Wear it Properly
Now that face masks are required for some essential workers, and state health officials and the Centers for Disease Control and Prevention (CDC) are encouraging folks to wear one when out in public, it’s important to wear it properly and to keep it clean.
“It’s like a seatbelt, in that it only works if it’s used properly,” says Jonathan Skiles, RN, unit director at UNM Hospital.
The core advice remains the same: continue to stay home, wash your hands and practice social distancing to reduce the spread of COVID-19. And when you must go out, wear the mask so that it fits snugly over your nose and mouth.
To place it on your face, carefully grasp the loops on the side of the mask and place them around your ears, making sure not to touch the part that covers your nose and mouth.
- Keep the mask dry to prevent viruses from spreading. Germs are transported more easily through moisture, and when you breathe, you exhale moisture into the mask. When you touch the front of the mask, there’s a higher chance of passing germs to your mouth and nose, Skiles explains. So make sure that you’re only touching the loops of the mask.
- If you’re new to wearing a mask – and most of us are – it’s important to remember to take breaks. When you do so, remove the mask completely from your face. “Your face needs a break from the bands and pressure points it creates,” Skiles says.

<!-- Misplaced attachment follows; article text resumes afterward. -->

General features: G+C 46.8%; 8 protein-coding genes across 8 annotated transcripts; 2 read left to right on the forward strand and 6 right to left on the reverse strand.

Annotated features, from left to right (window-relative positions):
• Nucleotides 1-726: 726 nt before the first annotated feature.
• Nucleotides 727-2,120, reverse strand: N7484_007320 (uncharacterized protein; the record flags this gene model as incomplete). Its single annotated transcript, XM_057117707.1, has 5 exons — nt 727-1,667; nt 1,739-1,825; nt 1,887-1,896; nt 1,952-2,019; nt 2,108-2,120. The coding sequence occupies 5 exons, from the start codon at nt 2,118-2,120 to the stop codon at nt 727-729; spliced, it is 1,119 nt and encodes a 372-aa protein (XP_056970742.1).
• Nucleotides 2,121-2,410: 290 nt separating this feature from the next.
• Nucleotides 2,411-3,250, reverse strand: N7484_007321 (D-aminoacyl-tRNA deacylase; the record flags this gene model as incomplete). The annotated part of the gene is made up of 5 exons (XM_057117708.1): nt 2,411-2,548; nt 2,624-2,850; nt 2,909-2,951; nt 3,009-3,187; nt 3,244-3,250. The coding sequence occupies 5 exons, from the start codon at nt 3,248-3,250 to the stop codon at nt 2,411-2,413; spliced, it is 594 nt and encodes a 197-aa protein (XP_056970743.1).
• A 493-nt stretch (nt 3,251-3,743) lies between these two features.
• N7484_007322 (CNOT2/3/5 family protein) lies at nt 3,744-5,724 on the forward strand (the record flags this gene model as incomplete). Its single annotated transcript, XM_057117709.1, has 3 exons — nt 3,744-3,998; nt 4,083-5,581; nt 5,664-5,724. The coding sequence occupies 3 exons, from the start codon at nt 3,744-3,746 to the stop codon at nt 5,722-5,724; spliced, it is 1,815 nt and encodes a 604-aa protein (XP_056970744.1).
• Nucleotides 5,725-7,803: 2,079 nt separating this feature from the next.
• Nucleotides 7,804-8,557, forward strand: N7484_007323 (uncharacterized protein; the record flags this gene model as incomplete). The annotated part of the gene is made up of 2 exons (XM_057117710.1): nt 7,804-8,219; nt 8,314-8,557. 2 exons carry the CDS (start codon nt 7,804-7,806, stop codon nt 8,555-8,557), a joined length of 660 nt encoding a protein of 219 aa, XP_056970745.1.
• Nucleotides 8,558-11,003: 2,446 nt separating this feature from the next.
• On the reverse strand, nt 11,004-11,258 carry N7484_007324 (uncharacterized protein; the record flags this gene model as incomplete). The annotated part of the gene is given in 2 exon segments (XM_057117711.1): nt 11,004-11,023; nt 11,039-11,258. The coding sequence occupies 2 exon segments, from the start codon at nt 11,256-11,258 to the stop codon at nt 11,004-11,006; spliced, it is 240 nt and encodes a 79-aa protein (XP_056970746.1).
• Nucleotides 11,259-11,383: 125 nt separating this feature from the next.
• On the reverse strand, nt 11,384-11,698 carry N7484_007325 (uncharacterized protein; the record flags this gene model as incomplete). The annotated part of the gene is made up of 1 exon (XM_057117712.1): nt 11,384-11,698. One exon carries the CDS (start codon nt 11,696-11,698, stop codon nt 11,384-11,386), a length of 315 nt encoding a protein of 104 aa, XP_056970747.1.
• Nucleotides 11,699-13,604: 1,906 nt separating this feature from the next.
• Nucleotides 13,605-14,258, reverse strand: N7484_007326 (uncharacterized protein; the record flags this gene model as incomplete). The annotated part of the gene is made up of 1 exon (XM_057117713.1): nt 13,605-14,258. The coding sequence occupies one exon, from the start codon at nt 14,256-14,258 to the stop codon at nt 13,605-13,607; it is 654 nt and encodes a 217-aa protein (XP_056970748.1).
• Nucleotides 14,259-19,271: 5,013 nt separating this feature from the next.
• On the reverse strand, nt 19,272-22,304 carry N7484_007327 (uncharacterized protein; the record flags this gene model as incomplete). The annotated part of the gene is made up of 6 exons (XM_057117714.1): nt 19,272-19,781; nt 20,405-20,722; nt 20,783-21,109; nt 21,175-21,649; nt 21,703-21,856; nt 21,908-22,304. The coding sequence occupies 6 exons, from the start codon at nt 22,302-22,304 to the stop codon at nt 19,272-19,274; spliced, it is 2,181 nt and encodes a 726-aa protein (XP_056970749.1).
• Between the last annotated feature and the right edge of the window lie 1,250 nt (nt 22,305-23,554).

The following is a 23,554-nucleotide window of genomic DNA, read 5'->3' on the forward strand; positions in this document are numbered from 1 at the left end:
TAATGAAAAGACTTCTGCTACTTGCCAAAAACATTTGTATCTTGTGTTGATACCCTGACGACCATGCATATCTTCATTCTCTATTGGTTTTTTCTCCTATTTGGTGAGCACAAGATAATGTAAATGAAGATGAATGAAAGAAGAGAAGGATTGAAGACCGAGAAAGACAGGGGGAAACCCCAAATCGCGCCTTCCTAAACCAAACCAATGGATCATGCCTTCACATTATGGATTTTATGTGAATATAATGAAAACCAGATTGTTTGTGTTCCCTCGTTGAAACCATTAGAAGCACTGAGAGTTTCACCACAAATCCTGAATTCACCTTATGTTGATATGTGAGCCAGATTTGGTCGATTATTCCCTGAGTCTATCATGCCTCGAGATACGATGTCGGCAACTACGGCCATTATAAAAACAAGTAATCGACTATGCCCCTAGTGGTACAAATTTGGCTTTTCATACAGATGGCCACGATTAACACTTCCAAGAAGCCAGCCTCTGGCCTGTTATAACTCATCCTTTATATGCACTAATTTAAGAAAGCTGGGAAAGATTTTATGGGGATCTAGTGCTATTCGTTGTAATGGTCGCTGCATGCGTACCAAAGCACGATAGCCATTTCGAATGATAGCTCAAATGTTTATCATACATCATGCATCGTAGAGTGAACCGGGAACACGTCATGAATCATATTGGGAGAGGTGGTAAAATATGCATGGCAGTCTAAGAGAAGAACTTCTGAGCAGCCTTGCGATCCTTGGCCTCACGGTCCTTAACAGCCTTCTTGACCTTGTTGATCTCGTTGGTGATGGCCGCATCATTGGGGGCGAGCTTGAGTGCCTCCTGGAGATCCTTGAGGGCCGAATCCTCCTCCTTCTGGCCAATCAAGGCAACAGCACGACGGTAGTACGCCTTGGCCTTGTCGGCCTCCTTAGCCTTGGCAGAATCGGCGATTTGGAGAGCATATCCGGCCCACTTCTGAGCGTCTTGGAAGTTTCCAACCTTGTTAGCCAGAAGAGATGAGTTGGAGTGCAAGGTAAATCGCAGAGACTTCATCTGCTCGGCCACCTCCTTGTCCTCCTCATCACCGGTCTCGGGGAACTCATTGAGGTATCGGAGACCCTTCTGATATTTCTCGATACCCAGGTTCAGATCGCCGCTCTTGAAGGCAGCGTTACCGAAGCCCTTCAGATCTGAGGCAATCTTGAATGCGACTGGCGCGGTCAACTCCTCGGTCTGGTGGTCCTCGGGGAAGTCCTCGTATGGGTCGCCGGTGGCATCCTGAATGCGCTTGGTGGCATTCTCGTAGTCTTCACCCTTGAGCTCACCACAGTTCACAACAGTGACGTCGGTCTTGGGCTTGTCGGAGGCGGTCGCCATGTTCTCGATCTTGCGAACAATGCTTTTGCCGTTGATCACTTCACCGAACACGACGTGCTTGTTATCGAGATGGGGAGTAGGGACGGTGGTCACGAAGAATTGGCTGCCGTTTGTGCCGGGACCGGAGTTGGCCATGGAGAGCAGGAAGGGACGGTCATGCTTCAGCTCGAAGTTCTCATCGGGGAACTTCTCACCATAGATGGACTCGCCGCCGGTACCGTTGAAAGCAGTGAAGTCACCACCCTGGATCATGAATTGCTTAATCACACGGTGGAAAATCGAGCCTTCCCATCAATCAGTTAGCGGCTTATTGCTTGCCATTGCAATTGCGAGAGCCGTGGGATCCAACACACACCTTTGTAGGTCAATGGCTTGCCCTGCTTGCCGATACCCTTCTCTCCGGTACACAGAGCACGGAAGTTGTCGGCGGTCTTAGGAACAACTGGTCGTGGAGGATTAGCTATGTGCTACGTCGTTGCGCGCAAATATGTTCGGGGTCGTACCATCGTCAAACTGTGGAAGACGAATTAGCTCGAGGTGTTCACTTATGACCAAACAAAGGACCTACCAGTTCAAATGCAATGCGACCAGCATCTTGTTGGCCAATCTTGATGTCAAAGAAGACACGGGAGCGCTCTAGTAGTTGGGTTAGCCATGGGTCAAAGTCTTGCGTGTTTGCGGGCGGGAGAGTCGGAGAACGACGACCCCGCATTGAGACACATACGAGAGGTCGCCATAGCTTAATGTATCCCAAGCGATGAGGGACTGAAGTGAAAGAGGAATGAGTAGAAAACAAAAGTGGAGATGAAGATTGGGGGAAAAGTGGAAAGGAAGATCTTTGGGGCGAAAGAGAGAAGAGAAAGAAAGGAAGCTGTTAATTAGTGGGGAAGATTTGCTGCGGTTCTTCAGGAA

- After removing the mask, place it on a clean surface. Skiles keeps his masks in a clean container. “Protect the front of your mask as much as possible, especially when eating or drinking,” Skiles says. Have a clean place for it.
- Surgical masks can be used several days as long as you let them air out between uses. If you’re wearing a cloth mask, wash it in the washing machine every two days, or more often. You can also leave it in direct sunlight to kill the virus, he says. It’s helpful if you have two masks, so that you can alternate using each one.
- Though it might be tempting to dampen the mask with water for a cooling effect as the weather heats up, germs are transmitted through moisture. Skiles recommends going to your office or outside for a break. Remove your mask to give your face some air, and drink some water.
The mask won't protect you if it only covers your mouth and not your nose. Skiles says he has seen people wear a mask so that it’s hanging around the chin, or even on the forearm.
“There’s no magical powers to the mask,” he says.
The Centers for Disease Control and Prevention (CDC) provides step-by-step directions on how to make and care for a mask.